I wanted to take a little time today to explain the difference between a Dietitian and a Nutritionist because I know that can be a little confusing…kind of like the difference between whole grain bread and multi-grain bread, but that’s a conversation for a different day.
So all Dietitians are Nutritionists, but unless a Nutritionist has an RD attached to their name, they’re not a Dietitian. What’s it matter? Such a good question! 😉
To be a Nutritionist or Health Coach there are no education requirements. This means that if you wanna be a Nutritionist, CONGRATS! You are! There are online courses you could take and if you work somewhere selling supplements they might have you take a “nutrition certification” and although your employer might require it, this doesn’t hold much weight apart from that. A Health Coach may be someone who went through their own personal transformation, and good for them!, but one individual’s experience doesn’t equate to knowing what’s best for you.
Okay now let’s look at how Dietitians are different. To be a Registered Dietitian you have to jump through a bunch of education/certification hoops, similarly to how someone becomes a Registered Nurse. Here are the steps…
- Obtain a degree (generally a Bachelors of Science) from a university that has either a Didactic or Coordinated Program in Dietetics—these programs are strictly regulated and monitored to make sure the colleges are producing well-rounded, science-based Dietitians. If a program is failing to do this, the program gets taken away from the university.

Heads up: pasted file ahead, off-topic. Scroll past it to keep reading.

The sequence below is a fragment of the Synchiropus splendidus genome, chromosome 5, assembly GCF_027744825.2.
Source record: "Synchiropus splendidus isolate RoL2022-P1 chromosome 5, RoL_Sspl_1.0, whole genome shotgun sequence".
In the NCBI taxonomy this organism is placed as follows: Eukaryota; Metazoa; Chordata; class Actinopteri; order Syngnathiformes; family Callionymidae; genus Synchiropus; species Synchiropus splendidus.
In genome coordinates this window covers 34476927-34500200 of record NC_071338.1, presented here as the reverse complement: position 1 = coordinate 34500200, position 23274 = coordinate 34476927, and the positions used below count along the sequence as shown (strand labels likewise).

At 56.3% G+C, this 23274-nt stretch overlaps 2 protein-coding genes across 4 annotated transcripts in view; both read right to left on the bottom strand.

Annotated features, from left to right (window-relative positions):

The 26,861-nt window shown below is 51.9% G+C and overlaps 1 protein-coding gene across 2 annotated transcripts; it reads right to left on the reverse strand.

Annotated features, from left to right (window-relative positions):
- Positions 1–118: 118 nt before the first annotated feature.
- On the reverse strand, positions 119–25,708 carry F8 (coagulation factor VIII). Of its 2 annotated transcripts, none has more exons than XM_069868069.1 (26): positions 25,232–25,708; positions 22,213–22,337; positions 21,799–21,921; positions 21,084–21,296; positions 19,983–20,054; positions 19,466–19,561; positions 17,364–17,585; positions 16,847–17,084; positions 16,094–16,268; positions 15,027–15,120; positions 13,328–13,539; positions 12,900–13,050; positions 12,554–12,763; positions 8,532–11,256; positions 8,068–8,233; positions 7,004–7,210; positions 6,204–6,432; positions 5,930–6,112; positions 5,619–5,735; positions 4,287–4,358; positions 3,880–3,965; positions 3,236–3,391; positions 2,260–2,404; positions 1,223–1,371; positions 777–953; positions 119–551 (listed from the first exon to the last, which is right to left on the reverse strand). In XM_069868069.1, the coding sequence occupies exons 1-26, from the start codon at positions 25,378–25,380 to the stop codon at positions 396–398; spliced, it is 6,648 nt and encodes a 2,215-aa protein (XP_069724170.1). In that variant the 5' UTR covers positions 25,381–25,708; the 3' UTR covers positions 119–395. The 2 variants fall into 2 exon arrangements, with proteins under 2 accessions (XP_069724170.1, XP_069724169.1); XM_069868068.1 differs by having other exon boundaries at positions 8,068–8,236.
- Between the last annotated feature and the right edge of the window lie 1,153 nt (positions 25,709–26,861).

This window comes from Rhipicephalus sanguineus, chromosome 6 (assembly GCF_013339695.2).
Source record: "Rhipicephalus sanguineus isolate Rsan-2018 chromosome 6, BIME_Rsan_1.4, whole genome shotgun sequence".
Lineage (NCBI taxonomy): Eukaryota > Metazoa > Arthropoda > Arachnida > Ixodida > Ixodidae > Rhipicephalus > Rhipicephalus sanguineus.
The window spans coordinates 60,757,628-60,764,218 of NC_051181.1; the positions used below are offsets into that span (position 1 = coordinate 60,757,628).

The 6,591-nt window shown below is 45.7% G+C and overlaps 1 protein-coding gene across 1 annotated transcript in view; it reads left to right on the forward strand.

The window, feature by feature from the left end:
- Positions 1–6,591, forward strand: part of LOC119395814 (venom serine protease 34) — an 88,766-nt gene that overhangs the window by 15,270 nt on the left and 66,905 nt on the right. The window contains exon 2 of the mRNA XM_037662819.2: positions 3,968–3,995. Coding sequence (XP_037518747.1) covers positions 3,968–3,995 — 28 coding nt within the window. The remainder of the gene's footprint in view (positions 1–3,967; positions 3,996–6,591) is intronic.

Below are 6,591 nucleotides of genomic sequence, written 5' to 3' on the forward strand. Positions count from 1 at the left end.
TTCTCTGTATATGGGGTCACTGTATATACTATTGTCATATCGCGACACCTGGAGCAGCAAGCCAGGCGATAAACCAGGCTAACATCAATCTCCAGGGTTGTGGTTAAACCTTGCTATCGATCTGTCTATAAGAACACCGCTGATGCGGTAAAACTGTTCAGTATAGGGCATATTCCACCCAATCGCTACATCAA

- Complete 1200 hours of supervised practice. This means the student works under a Dietitian to learn the ropes. Only about 50% of students who get their degree in Dietetics will get matched with an internship. If you don’t complete this step, you cannot become a Dietitian.
- Take the registration exam! Of the 50% of people who get an internship, about 85% of them pass the exam on the first try.
- Maintain your registration by completing 75 hours of continuing education every 5 years.
Kind of rigorous, right? That’s a good thing! It means you, as my client, are protected. I’ve been trained to look at big pictures of science and to break huge, complex concepts down into “eat this and here’s why.” We’re trained in Medical Dietetics, which means we know how your medical history and diseases are impacted by nutrition. In general, eating more fruits and veggies is good, right? Not if the client has kidney disease—this increase in potassium could make their heart stop!! Eat as clean as you possibly can to be healthy, right? Actually no, mental health suffers (this is why I focus on finding balance) when people do this, and a Health Coach or Nutritionist telling someone this may have the absolute best intentions, but if they haven’t been trained like a Dietitian has in identifying disordered eating patterns, they could push someone into some severe and long lasting mental health problems.
I am so happy and proud to be a Registered Dietitian-Nutritionist. YOU are literally the reason I got through Organic Chemistry, I’m not even kidding, I used to think “Jen you gotta get through this because this is one step closer to helping your people.” I could cry thinking about it. Lova ya. Mean it.
-Jen Lyman, RDN, LD, CLT